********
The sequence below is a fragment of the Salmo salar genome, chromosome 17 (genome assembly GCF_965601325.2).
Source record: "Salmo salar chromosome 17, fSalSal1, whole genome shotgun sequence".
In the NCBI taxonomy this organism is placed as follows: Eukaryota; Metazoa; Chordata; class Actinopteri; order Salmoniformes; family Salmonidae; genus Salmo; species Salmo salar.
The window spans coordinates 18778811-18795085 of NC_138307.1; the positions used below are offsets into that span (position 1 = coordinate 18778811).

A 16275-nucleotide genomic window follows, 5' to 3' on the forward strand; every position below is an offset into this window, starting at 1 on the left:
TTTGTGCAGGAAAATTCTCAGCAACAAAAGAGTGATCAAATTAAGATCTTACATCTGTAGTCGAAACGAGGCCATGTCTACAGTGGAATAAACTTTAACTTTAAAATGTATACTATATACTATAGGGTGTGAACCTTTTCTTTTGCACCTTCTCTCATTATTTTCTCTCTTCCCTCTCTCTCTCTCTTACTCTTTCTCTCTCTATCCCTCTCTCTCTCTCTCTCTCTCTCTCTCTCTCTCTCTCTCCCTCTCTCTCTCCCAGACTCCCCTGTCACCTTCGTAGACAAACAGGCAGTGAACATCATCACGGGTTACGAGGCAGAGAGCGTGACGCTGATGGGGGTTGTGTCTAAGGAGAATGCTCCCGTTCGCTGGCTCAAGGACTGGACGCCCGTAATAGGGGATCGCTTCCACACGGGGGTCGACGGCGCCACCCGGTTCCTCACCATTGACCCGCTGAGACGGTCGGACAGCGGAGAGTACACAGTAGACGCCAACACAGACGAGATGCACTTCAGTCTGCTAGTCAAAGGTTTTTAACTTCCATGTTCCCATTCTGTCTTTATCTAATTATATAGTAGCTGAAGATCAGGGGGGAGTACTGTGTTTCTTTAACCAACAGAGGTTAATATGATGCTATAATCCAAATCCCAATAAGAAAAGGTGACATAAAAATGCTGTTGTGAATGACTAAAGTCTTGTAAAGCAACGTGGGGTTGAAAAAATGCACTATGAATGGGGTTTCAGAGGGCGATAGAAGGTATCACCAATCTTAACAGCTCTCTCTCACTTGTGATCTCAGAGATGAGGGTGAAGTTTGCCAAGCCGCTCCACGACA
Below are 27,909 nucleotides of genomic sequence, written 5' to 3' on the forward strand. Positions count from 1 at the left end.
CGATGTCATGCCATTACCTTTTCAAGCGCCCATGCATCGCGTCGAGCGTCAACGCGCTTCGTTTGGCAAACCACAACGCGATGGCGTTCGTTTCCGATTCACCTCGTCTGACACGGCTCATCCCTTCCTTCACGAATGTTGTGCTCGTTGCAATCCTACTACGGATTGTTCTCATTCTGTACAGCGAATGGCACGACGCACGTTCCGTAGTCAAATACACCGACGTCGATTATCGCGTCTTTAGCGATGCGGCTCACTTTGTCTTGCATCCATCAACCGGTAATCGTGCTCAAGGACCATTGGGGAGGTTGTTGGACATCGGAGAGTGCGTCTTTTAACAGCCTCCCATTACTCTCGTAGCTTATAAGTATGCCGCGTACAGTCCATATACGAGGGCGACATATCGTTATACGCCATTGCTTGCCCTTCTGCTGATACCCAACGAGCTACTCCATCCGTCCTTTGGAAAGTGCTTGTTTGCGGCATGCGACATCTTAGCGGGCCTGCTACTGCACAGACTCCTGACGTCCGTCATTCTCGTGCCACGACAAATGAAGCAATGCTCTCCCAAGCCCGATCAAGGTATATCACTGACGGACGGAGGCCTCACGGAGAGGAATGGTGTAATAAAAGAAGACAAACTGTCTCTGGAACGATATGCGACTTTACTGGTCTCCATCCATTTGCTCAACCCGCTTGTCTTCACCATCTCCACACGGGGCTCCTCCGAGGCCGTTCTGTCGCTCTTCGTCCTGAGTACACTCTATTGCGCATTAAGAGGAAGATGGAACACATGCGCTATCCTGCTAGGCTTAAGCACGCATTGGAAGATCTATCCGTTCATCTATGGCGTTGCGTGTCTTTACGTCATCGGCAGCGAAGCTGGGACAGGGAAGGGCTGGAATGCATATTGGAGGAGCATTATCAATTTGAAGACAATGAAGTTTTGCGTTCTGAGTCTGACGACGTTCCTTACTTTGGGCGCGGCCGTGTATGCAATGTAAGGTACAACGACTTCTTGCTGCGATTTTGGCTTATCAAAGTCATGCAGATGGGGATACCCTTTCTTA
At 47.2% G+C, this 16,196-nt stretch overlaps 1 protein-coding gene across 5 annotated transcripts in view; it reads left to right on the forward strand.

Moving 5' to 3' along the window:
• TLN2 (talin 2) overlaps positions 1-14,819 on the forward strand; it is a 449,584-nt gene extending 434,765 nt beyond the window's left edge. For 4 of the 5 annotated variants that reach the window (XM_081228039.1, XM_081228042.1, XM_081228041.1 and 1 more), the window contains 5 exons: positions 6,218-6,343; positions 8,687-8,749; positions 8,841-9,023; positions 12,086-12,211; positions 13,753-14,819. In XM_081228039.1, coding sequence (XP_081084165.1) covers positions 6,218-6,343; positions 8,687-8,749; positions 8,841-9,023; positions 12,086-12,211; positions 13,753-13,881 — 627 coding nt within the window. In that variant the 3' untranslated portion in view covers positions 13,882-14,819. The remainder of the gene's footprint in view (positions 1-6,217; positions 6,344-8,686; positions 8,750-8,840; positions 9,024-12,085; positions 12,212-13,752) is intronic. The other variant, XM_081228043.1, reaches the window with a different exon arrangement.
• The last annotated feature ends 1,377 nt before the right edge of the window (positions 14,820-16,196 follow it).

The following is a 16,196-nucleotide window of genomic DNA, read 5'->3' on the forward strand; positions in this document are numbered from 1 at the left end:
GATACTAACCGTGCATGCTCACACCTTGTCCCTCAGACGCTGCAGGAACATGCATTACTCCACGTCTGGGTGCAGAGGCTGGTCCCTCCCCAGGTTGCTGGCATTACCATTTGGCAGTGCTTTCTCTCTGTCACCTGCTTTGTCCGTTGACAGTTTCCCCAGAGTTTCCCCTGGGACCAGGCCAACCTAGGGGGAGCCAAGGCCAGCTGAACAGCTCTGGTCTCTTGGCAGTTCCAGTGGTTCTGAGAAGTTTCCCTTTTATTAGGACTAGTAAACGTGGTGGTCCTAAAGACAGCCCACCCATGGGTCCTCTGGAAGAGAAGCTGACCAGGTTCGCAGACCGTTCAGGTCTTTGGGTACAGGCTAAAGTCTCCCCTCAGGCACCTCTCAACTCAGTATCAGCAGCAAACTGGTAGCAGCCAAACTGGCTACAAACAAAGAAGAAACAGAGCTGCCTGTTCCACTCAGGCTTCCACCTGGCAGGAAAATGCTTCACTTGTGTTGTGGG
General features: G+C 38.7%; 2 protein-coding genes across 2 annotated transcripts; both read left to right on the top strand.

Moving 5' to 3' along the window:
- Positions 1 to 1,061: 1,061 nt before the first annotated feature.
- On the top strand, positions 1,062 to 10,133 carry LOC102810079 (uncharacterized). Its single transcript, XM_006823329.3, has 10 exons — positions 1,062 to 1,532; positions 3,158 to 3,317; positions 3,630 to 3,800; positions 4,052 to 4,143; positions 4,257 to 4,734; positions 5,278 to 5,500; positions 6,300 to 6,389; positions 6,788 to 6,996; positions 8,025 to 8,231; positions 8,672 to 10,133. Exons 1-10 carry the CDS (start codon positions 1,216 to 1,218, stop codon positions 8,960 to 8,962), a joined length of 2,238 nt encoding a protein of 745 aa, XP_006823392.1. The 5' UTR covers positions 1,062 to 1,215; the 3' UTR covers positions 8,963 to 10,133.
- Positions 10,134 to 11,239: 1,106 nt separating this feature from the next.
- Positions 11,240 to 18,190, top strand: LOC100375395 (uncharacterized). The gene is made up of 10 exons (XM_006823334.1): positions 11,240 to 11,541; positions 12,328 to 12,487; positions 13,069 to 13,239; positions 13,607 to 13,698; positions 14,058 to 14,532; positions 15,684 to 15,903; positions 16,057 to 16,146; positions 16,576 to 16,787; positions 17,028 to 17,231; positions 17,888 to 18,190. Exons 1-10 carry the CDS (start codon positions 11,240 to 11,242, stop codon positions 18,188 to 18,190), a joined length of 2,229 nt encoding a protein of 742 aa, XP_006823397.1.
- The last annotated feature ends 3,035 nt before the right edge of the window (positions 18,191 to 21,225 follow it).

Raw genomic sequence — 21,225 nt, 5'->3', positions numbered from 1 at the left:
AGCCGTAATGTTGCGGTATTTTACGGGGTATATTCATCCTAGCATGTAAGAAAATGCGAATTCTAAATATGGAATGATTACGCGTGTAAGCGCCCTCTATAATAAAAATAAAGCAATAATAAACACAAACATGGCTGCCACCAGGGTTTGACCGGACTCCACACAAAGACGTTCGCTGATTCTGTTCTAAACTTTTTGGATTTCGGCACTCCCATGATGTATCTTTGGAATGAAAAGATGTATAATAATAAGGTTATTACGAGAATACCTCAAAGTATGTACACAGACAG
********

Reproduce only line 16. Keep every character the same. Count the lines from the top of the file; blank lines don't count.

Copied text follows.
Moving 5' to 3' along the window: